THE two British women injured in the volcano in New Zealand are believed to be a mother and daughter from Basingstoke.

Liz and Heather McGill are thought to be receiving treatment in two separate hospitals and have reportedly had multiple operations after being badly burned in the eruption on Monday, December 9, which has already claimed the lives of 16 people.

Their neighbour, who lives in Oakridge, told the Gazette he spoke to their son after the disaster, who said he was travelling to the country with his other sister to be with their mum and sibling.

Ben Murray, who has lived next door to the family for more than 20 years, said he had heard nothing since.

Basingstoke Gazette: The scene last week after the volcano erupted The scene last week after the volcano erupted

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The 85-year-old said: “They went on holiday to New Zealand and I heard last Wednesday a chap two doors down said her son David was looking for me and he said his mum and his sister were caught up in the volcano and were badly burned and he and his sister were going out there the next day. I haven’t heard anything since.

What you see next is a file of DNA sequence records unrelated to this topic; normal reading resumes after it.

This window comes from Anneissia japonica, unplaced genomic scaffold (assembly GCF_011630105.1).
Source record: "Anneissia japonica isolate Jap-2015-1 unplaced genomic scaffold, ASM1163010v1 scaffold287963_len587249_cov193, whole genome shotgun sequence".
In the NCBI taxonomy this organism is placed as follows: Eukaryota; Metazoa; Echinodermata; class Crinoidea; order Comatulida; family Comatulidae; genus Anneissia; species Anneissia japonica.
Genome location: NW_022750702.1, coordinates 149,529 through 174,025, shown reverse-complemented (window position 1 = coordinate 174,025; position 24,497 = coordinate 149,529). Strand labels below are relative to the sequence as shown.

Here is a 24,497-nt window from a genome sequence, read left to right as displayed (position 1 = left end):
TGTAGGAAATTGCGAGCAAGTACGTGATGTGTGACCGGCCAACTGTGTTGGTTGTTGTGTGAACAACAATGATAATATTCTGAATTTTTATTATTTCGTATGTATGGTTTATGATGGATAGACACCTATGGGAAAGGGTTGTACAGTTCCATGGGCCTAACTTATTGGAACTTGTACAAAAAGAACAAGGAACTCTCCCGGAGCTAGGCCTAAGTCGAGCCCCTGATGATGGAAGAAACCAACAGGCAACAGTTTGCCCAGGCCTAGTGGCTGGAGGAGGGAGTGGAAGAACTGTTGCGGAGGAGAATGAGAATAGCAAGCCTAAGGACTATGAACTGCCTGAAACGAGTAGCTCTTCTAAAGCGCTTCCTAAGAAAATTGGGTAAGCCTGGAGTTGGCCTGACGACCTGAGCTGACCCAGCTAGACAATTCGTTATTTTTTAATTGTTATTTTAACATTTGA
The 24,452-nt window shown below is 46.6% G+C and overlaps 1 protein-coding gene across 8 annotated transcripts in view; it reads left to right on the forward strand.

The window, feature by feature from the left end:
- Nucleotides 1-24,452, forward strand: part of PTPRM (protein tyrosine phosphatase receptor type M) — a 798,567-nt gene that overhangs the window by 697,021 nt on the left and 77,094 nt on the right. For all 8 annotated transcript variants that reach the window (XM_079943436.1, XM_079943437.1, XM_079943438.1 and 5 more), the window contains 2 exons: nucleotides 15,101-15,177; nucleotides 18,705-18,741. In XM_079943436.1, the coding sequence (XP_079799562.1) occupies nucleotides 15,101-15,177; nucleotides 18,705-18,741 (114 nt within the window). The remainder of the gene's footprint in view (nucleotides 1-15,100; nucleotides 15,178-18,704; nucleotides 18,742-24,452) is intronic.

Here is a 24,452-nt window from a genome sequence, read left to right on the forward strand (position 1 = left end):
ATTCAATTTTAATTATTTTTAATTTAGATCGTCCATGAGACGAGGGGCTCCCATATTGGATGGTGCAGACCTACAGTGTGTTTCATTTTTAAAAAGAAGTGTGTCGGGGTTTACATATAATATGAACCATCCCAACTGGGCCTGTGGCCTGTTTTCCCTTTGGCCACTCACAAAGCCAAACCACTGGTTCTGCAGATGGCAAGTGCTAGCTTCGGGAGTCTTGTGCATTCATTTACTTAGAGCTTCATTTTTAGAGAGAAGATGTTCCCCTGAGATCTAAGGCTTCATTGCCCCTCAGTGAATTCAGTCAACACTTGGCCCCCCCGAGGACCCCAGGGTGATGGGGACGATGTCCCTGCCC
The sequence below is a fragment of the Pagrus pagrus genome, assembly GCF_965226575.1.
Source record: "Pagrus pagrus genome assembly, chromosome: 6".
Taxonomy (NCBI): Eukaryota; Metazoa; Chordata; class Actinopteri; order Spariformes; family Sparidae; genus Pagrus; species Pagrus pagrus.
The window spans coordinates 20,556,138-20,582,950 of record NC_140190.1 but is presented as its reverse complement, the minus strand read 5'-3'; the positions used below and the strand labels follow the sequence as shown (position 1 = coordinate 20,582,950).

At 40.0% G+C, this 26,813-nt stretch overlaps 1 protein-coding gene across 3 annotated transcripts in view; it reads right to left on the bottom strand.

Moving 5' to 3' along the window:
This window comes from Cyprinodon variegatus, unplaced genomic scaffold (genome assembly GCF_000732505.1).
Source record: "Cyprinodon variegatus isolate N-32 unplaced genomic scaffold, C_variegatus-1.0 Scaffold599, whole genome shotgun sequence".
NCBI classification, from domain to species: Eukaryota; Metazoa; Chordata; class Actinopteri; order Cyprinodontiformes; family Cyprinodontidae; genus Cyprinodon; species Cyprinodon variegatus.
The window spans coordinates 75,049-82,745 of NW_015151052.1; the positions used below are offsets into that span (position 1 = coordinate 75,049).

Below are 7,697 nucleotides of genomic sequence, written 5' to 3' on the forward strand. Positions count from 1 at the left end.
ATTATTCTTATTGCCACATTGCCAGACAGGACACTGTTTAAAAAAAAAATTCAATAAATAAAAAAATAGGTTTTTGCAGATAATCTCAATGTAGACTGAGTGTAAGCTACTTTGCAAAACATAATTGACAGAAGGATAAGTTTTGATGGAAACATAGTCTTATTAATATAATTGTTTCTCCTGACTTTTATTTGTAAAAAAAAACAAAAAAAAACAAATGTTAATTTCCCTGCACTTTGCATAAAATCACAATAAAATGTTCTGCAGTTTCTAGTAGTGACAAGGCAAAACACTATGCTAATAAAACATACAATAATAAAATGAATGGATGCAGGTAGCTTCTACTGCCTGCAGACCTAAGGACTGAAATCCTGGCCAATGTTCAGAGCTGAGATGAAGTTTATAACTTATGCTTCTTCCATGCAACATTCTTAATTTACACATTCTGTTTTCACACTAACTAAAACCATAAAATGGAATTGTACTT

“He said they were a bit lucky because they were on their way out when the explosion happened. They are in hospital in New Zealand. I know them very well." He added: "They are next door neighbours and in the past, they asked me to look after the cat when they went away.

“I think they have had a few operations. But I think one is in hospital in the north and the other is in the south. The ambulance people didn’t know so they just took them.”

He said Heather, thought to be in her 30s, had just returned from working in China.

The eruption happened on White Island – known as Whakaari – at 2.11pm local time (1.11am GMT).

Of the 47 people on the island at the time, 24 were from Australia, nine from the US, five from New Zealand, four from Germany, two from China, two from the UK and one from Malaysia.

Two bodies are still missing, believed to be in the water off the island, and around 20 people remain in intensive care with severe burns.

New Zealand authorities have been unable to confirm the identity of the two British women.

The Ministry of Health said there are 14 patients being cared for at four hospitals around New Zealand – Middlemore, Hutt Valley, Waikato, and Christchurch. Ten of these patients are critical.

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